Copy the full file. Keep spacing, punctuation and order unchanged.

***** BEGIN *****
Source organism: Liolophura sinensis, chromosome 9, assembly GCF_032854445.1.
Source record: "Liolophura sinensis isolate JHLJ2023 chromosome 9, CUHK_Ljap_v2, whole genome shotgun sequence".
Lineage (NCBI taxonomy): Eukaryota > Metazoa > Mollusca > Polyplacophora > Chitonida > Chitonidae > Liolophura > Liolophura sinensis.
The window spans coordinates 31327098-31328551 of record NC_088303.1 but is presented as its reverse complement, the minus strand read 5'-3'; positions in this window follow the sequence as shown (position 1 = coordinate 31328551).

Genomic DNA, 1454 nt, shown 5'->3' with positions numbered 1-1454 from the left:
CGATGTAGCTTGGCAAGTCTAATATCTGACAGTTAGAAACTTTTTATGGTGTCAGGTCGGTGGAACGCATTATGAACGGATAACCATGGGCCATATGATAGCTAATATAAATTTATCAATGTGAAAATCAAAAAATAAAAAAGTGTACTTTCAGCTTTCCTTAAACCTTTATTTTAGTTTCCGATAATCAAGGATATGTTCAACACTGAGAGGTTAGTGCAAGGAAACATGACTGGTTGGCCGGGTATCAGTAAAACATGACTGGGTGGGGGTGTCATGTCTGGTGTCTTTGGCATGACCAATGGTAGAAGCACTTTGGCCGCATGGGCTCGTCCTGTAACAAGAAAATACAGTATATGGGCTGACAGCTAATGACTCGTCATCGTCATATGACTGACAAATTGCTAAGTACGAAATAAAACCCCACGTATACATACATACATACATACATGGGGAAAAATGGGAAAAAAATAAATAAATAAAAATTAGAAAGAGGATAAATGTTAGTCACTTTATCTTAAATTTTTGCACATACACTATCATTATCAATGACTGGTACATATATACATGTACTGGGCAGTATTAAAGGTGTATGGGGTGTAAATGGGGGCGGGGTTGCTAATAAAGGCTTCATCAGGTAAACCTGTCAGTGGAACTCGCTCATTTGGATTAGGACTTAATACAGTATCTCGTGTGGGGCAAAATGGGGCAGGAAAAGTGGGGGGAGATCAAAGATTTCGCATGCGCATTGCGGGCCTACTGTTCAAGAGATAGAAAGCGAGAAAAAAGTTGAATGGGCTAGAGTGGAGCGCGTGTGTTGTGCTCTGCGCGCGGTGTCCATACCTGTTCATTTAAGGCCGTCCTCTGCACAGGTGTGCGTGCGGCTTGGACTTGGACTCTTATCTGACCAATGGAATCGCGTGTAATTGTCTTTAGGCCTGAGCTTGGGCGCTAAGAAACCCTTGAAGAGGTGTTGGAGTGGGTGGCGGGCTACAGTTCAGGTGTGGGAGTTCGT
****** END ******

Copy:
Source organism: Liolophura sinensis, chromosome 9, assembly GCF_032854445.1.
Source record: "Liolophura sinensis isolate JHLJ2023 chromosome 9, CUHK_Ljap_v2, whole genome shotgun sequence".
Lineage (NCBI taxonomy): Eukaryota > Metazoa > Mollusca > Polyplacophora > Chitonida > Chitonidae > Liolophura > Liolophura sinensis.
The window spans coordinates 31327098-31328551 of record NC_088303.1 but is presented as its reverse complement, the minus strand read 5'-3'; positions in this window follow the sequence as shown (position 1 = coordinate 31328551).

Genomic DNA, 1454 nt, shown 5'->3' with positions numbered 1-1454 from the left:
CGATGTAGCTTGGCAAGTCTAATATCTGACAGTTAGAAACTTTTTATGGTGTCAGGTCGGTGGAACGCATTATGAACGGATAACCATGGGCCATATGATAGCTAATATAAATTTATCAATGTGAAAATCAAAAAATAAAAAAGTGTACTTTCAGCTTTCCTTAAACCTTTATTTTAGTTTCCGATAATCAAGGATATGTTCAACACTGAGAGGTTAGTGCAAGGAAACATGACTGGTTGGCCGGGTATCAGTAAAACATGACTGGGTGGGGGTGTCATGTCTGGTGTCTTTGGCATGACCAATGGTAGAAGCACTTTGGCCGCATGGGCTCGTCCTGTAACAAGAAAATACAGTATATGGGCTGACAGCTAATGACTCGTCATCGTCATATGACTGACAAATTGCTAAGTACGAAATAAAACCCCACGTATACATACATACATACATACATGGGGAAAAATGGGAAAAAAATAAATAAATAAAAATTAGAAAGAGGATAAATGTTAGTCACTTTATCTTAAATTTTTGCACATACACTATCATTATCAATGACTGGTACATATATACATGTACTGGGCAGTATTAAAGGTGTATGGGGTGTAAATGGGGGCGGGGTTGCTAATAAAGGCTTCATCAGGTAAACCTGTCAGTGGAACTCGCTCATTTGGATTAGGACTTAATACAGTATCTCGTGTGGGGCAAAATGGGGCAGGAAAAGTGGGGGGAGATCAAAGATTTCGCATGCGCATTGCGGGCCTACTGTTCAAGAGATAGAAAGCGAGAAAAAAGTTGAATGGGCTAGAGTGGAGCGCGTGTGTTGTGCTCTGCGCGCGGTGTCCATACCTGTTCATTTAAGGCCGTCCTCTGCACAGGTGTGCGTGCGGCTTGGACTTGGACTCTTATCTGACCAATGGAATCGCGTGTAATTGTCTTTAGGCCTGAGCTTGGGCGCTAAGAAACCCTTGAAGAGGTGTTGGAGTGGGTGGCGGGCTACAGTTCAGGTGTGGGAGTTCGT